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Meet Sadaf Jaffer, America’s first female Muslim mayor

'I hope my example helps provide a different vision of what it means to be a Muslim woman in America today,' she says.

Sadaf Jaffer, center, is sworn in as the mayor of Montgomery, N.J., for 2019 as her husband and daughter look on. Her mayoral oath was administered by state Attorney General Gurbir Grewal. Photo courtesy of Montgomery Township

(RNS) — Last month, Sadaf Jaffer was sworn in as mayor of Montgomery Township, N.J., a bucolic, if rapidly growing, municipality of about 25,000 just north of Princeton. In that moment, Jaffer became the country’s first female Muslim mayor, first female Pakistani-American mayor and first female South Asian-American mayor.

She might also be the first American mayor with a doctorate from Harvard who specializes in Islam, gender studies and South Asian history. Mayor Jaffer also serves as a postdoctoral research associate in South Asian studies at Princeton University, where she teaches courses on South Asian, Islamic and Asian-American studies.

I had the opportunity to speak with Jaffer about her journey, including what it means to be a political trailblazer and how her unique academic background contributes to her new role. The interview has been edited for length and clarity.

How did you decide to run for mayor?

I decided to run for public office because I didn’t see my values reflected in my elected officials. I’ve been a scholar and activist for some time. If you keep advocating to people who just don’t share your values, you eventually hit a wall. I also believe we shouldn’t ask others to do something we’re not willing to do ourselves. If I want people from diverse backgrounds to run for office, I should also be willing to do it myself.

How does your faith inform your work?

Growing up as a Shia Muslim, I always had this sense that we should fight injustice wherever we find it. Since I decided to pursue research on Islam in South Asia for my Ph.D., I’ve also come to see the ways in which religion and culture have always been intertwined and I find much hope in how cosmopolitan societies have functioned in the past. They certainly weren’t perfect, but I see the Islamic past as one of great beauty and cultural efflorescence. That inspires me for the future.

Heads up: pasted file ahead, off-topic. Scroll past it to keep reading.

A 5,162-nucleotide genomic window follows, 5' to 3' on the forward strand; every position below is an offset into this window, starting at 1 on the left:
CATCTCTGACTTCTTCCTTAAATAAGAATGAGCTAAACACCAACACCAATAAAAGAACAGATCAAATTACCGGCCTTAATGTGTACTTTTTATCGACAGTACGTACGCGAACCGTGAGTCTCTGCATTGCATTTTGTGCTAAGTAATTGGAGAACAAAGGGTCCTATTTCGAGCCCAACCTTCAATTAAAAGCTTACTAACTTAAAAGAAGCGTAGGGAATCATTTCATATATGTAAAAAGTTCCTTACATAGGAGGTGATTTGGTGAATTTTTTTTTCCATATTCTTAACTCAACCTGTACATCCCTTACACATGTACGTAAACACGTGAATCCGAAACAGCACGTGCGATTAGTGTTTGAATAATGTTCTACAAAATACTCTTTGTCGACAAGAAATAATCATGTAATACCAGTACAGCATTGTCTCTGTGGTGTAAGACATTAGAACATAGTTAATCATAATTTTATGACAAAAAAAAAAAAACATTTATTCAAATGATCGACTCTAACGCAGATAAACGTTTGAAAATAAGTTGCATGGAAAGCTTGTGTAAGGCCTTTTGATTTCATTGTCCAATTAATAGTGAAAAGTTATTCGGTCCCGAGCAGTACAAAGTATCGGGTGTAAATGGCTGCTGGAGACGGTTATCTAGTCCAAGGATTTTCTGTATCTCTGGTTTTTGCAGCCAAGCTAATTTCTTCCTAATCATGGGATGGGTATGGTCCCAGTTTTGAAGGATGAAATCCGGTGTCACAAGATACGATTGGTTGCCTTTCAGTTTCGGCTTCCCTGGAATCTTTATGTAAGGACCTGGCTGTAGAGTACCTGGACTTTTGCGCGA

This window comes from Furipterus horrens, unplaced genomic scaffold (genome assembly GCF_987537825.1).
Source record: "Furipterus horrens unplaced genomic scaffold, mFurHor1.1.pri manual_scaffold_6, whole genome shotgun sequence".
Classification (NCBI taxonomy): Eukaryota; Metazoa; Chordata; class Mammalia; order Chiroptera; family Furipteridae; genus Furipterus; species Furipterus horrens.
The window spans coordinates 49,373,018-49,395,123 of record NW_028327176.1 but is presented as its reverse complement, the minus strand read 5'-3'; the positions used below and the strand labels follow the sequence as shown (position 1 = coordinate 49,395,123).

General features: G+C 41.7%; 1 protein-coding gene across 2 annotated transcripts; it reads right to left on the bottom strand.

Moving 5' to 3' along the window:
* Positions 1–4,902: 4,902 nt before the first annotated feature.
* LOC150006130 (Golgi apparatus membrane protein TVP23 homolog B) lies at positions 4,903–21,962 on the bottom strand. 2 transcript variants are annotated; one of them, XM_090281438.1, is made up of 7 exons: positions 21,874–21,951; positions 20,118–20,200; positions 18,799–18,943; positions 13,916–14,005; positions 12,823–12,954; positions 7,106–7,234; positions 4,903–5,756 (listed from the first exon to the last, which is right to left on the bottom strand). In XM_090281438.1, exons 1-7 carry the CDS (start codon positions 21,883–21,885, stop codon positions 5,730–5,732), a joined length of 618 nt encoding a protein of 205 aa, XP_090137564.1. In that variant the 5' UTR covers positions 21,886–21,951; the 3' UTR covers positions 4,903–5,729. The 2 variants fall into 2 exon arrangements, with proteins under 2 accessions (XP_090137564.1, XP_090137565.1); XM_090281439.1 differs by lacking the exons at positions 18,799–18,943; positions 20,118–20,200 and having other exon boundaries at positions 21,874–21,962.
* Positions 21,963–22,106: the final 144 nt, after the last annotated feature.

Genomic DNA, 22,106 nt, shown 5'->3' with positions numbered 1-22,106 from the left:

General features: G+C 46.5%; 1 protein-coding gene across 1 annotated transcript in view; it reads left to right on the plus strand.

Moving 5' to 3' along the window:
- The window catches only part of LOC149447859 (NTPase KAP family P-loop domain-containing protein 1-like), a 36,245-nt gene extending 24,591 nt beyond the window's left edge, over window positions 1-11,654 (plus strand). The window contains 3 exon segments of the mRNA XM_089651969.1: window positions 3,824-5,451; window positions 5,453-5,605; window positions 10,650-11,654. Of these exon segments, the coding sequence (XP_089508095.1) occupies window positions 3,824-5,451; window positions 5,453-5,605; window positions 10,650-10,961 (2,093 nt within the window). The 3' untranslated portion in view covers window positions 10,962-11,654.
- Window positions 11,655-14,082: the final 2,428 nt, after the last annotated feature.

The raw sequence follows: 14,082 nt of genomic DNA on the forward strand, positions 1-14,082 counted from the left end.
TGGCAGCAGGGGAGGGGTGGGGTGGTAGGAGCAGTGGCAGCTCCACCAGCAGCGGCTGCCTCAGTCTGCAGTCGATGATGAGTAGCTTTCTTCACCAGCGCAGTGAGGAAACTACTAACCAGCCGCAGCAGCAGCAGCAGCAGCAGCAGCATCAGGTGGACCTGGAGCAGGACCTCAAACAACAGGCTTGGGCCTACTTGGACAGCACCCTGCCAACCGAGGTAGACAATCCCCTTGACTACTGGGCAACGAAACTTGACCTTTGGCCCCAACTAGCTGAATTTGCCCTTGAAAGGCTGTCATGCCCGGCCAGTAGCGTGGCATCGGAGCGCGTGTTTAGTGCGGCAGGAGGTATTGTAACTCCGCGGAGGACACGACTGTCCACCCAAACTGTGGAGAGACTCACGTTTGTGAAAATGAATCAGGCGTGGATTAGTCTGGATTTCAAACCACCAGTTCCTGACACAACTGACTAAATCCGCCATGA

It’s rare for someone in U.S. politics to have your academic background. Can you talk about how your training as a scholar of Islam, gender and South Asia might bolster your work?

I think the greatest challenge we face in the United States right now is the fraying of our social fabric, so my background in arts, literature and cultural studies has proved especially useful in bringing people together. When an anti-Muslim bias crime happened in my town, I was able to tap into my experience teaching a course on South Asian-American literature and film to provide resources to government officials about Islamophobia as racism.

I’ve also started a monthly discussion group called Montgomery Mosaic, which is affiliated with the national Not in Our Town movement. This has been very impactful in bringing people together in order to understand our common humanity.

You’re not the only Muslim woman to be blazing a trail this year in politics. Ilhan Omar and Rashida Tlaib are now the first Muslim women to serve in Congress. What does it mean to you to be the first female Muslim mayor in the U.S.?

I’m proud to be an example of what is possible for Muslim women in our political system. We stand on the shoulders of generations of activists who have made these opportunities possible. I hope my example helps provide a different vision of what it means to be a Muslim woman in America today and the diversity of perspectives and skills we bring to the table.

I would also say that I hope this helps people understand the importance of getting involved at the local level. Too often, people are so focused on the national and the international that we forget about the local. I hope more people will volunteer and run for local office. We all win when more members of our society are informed and active in their communities.

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